Most of all, I love Fry, Leela, Professor Farnsworth, Amy Wong, Dr. Zoidberg and all the other recurring characters -- their quirks and obsessions, their bluster and sincerity. And I love how Groening, Cohen and their collaborators honor them as people by keeping them more or less consistent over time, and rarely forcing them ("Simpsons"-style) to do out-of-character things simply because the plot demands it. (The exception, of course, is the robot Bender, who is less a character than a collection of appetites, a destructive, thieving, lustful, cowardly, chiseling, boozing, cigar-smoking clown; his very existence is a joke on the sitcom's tendency to glorify obnoxious sidekicks, and to bend any character's personality to serve that week's plot.) The "Futurama" heroes and heroines always revert to type, and they do it with the myopic gusto of "Simpsons" or "Seinfeld" characters. But the writing is so sharp -- always following sci-fi tropes to their happy or bitter end, often with more patience and care than a lot of "serious" sci-fi  -- that it's still fun to watch the gang stumble along  en route to the inevitable.

Tonight's double feature is a reminder of how pleasing "Futurama" can be when it's doing what it does best: being clever, boisterous and absurd. The first episode is a slightly perverse twist on those "Star Trek" inspired episodes that stranded the crew on hostile worlds run by decadent, gambling monsters. A creature comprised entirely of boulders sizes up the group's nonstop gender-based squabbling and decides to de-sex them, then switch their genders, and bet on whether the men or the women (or the woman-men, or man-women) will survive the coming rise in planetary temperature. The moment where the rock creature explains the stakes to the gang is one of those classic "Futurama" moments that follows dire exposition with a Bob Hope-style coward-dolt one-liner by the hapless hero, Fry.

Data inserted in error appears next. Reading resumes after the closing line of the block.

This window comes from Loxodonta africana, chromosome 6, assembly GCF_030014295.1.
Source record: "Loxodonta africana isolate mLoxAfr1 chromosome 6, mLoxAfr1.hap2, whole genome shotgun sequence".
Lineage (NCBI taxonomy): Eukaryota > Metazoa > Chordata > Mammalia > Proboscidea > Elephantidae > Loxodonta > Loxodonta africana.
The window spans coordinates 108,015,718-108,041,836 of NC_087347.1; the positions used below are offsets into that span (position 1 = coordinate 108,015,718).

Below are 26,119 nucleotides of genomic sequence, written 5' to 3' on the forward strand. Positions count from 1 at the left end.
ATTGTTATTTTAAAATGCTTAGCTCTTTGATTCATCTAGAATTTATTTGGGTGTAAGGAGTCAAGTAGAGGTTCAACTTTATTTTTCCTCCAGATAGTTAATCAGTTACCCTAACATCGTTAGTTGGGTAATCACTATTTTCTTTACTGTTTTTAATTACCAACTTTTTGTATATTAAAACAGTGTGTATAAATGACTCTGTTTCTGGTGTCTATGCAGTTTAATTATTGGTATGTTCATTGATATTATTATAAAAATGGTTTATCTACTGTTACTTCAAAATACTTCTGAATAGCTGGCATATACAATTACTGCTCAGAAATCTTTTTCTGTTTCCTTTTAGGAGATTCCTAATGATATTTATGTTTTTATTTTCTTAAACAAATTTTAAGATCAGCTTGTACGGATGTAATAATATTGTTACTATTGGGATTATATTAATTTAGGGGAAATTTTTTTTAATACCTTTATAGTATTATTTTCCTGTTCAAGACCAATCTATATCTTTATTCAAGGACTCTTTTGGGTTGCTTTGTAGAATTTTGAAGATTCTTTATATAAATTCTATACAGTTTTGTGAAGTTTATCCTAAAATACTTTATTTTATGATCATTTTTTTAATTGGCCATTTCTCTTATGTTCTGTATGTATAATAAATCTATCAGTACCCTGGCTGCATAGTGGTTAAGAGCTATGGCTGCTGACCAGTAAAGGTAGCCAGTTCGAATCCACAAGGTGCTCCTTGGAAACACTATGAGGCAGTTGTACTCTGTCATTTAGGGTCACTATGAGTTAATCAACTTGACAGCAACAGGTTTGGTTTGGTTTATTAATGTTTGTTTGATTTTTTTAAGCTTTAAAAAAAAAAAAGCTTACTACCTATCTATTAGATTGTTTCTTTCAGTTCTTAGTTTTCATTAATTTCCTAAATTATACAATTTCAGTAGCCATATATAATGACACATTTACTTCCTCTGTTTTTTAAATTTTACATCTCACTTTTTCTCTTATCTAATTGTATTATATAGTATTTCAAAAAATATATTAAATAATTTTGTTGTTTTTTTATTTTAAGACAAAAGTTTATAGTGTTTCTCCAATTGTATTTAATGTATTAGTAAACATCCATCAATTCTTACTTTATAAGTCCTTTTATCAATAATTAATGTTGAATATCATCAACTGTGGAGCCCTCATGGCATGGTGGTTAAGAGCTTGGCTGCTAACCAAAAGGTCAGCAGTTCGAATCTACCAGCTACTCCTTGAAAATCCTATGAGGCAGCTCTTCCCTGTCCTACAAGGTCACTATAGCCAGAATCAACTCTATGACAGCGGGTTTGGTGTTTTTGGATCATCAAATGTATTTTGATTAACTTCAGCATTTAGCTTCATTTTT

Rock creature: Tomorrow morning, this planet makes its closest pass to the sun. You will all be boiled alive like retired circus animals. Unless you somehow can cross the great alkaline planes and reach shelter in the cave of harmony.

Fry: But that sounds hard!

The follow-up episode posits a worst-case scenario: Bender is able to create a smaller version of himself, and that replica can create a smaller version of himself, and so on, until a swarm of nano-technologically tiny Bender clones begins devouring everything around it. Patton Oswalt has a priceless guest turn as an ugly giant who knows he's ugly, and who seeks revenge against the "Futurama" characters who insulted him on his homeworld by invading the earth in the most polite and passive-aggressive way imaginable, forcing Bender to...well, you should just see for yourself. Here, as in most "Futurama" episodes, the laughs come from the contrast between the show's majestically immense sci-fi vistas and the gleefully dumbass shtick that occurs in front of it. What's more ridiculous and unsettling than one Bender? Millions of Benders, swarming like surly fire ants.

Professor Farnsworth: They’ll reproduce without limit, consuming all the matter in the world!

Fry: Like the Kardashians!


By Matt Zoller Seitz

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Futurama Television